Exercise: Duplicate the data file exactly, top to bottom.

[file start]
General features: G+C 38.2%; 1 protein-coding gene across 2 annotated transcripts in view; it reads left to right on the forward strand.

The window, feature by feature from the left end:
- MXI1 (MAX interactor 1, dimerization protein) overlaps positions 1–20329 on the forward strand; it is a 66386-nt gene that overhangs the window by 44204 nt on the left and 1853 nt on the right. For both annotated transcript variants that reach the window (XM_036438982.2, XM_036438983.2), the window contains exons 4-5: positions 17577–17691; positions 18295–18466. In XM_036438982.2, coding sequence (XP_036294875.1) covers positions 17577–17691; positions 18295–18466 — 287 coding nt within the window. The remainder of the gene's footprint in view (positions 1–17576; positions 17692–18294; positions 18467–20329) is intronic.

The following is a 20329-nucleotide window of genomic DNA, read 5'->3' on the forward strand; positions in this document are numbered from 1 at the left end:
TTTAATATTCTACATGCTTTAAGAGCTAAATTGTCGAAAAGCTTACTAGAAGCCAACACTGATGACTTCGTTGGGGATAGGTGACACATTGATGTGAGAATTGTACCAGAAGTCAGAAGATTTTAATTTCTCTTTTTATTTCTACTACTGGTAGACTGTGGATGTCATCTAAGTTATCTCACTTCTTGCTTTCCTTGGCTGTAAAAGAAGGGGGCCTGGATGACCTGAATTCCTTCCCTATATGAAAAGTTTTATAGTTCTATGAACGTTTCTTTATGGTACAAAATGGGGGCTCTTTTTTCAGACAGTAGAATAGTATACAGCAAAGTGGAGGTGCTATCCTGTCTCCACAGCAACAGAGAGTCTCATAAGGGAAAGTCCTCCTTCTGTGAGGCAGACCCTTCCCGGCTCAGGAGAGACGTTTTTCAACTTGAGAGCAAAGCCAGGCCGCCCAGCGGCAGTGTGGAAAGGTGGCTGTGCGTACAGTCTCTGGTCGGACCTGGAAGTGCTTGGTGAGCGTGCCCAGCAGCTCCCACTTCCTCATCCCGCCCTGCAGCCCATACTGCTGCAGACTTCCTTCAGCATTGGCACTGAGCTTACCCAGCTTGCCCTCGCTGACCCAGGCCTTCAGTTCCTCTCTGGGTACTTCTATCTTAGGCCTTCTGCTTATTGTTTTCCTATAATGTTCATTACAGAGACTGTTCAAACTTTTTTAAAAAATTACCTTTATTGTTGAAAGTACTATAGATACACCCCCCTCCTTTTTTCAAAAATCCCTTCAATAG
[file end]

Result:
General features: G+C 38.2%; 1 protein-coding gene across 2 annotated transcripts in view; it reads left to right on the forward strand.

The window, feature by feature from the left end:
- MXI1 (MAX interactor 1, dimerization protein) overlaps positions 1–20329 on the forward strand; it is a 66386-nt gene that overhangs the window by 44204 nt on the left and 1853 nt on the right. For both annotated transcript variants that reach the window (XM_036438982.2, XM_036438983.2), the window contains exons 4-5: positions 17577–17691; positions 18295–18466. In XM_036438982.2, coding sequence (XP_036294875.1) covers positions 17577–17691; positions 18295–18466 — 287 coding nt within the window. The remainder of the gene's footprint in view (positions 1–17576; positions 17692–18294; positions 18467–20329) is intronic.

The following is a 20329-nucleotide window of genomic DNA, read 5'->3' on the forward strand; positions in this document are numbered from 1 at the left end:
TTTAATATTCTACATGCTTTAAGAGCTAAATTGTCGAAAAGCTTACTAGAAGCCAACACTGATGACTTCGTTGGGGATAGGTGACACATTGATGTGAGAATTGTACCAGAAGTCAGAAGATTTTAATTTCTCTTTTTATTTCTACTACTGGTAGACTGTGGATGTCATCTAAGTTATCTCACTTCTTGCTTTCCTTGGCTGTAAAAGAAGGGGGCCTGGATGACCTGAATTCCTTCCCTATATGAAAAGTTTTATAGTTCTATGAACGTTTCTTTATGGTACAAAATGGGGGCTCTTTTTTCAGACAGTAGAATAGTATACAGCAAAGTGGAGGTGCTATCCTGTCTCCACAGCAACAGAGAGTCTCATAAGGGAAAGTCCTCCTTCTGTGAGGCAGACCCTTCCCGGCTCAGGAGAGACGTTTTTCAACTTGAGAGCAAAGCCAGGCCGCCCAGCGGCAGTGTGGAAAGGTGGCTGTGCGTACAGTCTCTGGTCGGACCTGGAAGTGCTTGGTGAGCGTGCCCAGCAGCTCCCACTTCCTCATCCCGCCCTGCAGCCCATACTGCTGCAGACTTCCTTCAGCATTGGCACTGAGCTTACCCAGCTTGCCCTCGCTGACCCAGGCCTTCAGTTCCTCTCTGGGTACTTCTATCTTAGGCCTTCTGCTTATTGTTTTCCTATAATGTTCATTACAGAGACTGTTCAAACTTTTTTAAAAAATTACCTTTATTGTTGAAAGTACTATAGATACACCCCCCTCCTTTTTTCAAAAATCCCTTCAATAG